Calorie restriction has been shown to be a modulator of longevity in multiple species. Evidence suggests that sustained periods of calorie restriction without malnutrition reduces the risk of type 2 diabetes, cardiovascular diseases, cancer, and neurological disorders. However, most research is done on yeasts, nematodes, fruit flies and rodents. Longitudinal research on humans and primates is limited.
Intermittent fasting involves interspersing normal caloric intake with short periods of calorie restriction or fasting. It is found to be effective at reducing body weight, reducing insulin resistance, decreasing leptin and reducing inflammation (5,6). Examples include the 5:2 diet and intermittent protein restriction:
The 5:2 Diet – involves five days of regular eating interchanged with two days of eating fewer than 800kcal a day. Some people prefer a 6:1 approach with one day a week of restricted eating.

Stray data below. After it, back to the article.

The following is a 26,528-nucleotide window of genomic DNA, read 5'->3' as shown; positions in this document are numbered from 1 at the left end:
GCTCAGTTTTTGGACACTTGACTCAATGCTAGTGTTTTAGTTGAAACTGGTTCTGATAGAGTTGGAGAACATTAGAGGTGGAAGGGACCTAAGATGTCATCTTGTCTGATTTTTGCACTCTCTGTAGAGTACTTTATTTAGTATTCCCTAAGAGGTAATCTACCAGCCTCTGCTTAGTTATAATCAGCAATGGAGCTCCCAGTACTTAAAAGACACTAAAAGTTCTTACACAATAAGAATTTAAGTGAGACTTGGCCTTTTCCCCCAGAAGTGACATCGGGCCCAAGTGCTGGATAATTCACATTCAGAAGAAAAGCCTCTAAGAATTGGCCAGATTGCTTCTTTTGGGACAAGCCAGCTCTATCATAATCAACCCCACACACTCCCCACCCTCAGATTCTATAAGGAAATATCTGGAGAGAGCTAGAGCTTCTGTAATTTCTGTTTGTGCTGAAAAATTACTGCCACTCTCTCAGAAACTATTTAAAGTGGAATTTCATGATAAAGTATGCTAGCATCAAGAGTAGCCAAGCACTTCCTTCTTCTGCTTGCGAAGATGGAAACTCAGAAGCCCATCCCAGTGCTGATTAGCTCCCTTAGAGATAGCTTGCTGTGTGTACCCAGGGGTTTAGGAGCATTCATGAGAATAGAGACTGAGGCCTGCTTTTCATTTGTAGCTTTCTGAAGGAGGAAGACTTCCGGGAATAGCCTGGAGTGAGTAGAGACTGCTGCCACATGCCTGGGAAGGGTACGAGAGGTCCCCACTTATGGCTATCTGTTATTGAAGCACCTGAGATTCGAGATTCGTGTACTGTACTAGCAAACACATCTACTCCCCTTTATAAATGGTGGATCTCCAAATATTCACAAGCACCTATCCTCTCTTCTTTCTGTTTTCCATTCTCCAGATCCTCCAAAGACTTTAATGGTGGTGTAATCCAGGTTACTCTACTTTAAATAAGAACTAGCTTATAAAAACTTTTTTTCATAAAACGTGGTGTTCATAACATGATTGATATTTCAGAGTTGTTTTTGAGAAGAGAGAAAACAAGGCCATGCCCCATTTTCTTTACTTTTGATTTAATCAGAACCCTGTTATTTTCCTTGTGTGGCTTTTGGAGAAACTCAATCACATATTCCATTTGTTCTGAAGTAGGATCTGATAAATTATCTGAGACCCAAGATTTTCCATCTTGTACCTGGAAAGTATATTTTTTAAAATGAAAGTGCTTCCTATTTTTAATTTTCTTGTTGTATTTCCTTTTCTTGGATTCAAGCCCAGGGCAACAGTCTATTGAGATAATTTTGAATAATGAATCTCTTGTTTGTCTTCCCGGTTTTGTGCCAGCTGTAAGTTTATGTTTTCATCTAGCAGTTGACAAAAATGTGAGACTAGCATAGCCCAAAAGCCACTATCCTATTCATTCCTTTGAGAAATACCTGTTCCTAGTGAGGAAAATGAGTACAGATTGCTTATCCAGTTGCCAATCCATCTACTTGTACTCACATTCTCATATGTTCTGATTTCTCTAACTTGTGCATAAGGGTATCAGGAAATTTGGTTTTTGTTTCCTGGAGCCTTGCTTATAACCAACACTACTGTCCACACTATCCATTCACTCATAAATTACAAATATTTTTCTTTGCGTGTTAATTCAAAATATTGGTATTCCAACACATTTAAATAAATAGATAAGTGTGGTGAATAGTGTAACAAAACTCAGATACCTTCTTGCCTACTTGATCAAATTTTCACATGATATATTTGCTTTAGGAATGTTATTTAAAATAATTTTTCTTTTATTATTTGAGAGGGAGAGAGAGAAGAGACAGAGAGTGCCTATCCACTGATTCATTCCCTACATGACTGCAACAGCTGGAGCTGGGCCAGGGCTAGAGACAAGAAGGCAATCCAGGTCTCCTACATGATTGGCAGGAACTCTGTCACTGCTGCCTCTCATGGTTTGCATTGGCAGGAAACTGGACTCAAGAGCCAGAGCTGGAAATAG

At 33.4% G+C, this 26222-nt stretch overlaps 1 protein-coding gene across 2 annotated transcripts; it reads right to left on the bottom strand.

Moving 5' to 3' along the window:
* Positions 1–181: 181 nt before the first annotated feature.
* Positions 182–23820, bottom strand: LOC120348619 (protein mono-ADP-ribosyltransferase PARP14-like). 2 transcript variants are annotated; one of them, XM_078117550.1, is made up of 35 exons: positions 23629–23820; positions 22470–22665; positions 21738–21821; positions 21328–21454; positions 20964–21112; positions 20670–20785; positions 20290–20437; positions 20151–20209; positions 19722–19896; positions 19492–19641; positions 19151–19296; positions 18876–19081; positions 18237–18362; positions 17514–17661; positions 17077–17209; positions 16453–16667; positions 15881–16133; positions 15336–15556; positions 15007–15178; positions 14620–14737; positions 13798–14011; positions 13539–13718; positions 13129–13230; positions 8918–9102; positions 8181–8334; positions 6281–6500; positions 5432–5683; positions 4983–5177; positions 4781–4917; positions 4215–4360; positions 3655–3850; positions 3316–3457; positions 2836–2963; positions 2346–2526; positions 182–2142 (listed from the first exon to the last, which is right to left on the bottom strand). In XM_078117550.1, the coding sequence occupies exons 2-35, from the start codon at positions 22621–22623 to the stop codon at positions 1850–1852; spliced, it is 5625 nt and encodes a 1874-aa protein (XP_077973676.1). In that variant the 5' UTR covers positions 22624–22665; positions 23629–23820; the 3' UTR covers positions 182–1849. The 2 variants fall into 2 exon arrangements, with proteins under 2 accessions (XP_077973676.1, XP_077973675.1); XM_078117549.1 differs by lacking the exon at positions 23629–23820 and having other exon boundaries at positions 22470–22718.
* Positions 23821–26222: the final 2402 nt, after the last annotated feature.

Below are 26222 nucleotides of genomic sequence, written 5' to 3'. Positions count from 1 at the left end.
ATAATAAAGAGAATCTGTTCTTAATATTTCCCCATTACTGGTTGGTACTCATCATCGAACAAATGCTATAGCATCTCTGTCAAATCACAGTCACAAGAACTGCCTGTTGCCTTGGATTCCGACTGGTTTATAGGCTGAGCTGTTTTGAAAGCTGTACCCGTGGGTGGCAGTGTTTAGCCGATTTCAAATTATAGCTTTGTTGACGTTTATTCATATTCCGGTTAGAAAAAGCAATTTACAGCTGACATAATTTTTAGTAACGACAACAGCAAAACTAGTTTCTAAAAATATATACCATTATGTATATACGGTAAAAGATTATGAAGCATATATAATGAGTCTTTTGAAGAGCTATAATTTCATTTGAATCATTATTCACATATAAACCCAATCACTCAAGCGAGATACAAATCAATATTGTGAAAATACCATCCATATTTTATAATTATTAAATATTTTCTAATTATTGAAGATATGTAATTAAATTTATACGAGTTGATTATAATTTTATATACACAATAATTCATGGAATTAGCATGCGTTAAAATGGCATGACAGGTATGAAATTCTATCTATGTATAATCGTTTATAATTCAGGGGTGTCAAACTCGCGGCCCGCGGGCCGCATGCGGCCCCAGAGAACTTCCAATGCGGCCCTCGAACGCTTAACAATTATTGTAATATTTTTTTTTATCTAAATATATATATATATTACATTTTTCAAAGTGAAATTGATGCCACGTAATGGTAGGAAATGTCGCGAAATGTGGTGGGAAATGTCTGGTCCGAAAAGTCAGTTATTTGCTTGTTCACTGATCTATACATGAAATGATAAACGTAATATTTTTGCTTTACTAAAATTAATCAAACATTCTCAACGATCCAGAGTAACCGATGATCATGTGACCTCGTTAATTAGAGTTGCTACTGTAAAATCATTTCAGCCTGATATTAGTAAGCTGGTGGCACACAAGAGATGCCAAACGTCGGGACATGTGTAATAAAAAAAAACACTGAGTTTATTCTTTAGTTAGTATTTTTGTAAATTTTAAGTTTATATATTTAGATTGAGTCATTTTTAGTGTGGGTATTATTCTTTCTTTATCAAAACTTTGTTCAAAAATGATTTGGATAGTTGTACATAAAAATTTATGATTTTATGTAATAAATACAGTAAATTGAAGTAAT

Protein Restriction – intermittent reductions in protein intake are associated with lower IGF-1 levels and decreases in ageing-related diseases.
Despite the potential benefits of intermittent fasting questions remain about the side effects, what role genetics, gender and the microbiome play, whether there is an optimal fasting pattern or an ideal calorie limit, and how sustainable it is.
Whichever method of fasting is chosen it’s important that fasting is interspersed with feasting in order to fully nourish the body. Even so, long term dietary restrictions may not be feasible for most people and may have unwanted detrimental effects on the thyroid, adrenal glands, sex hormones, immune system and wound healing.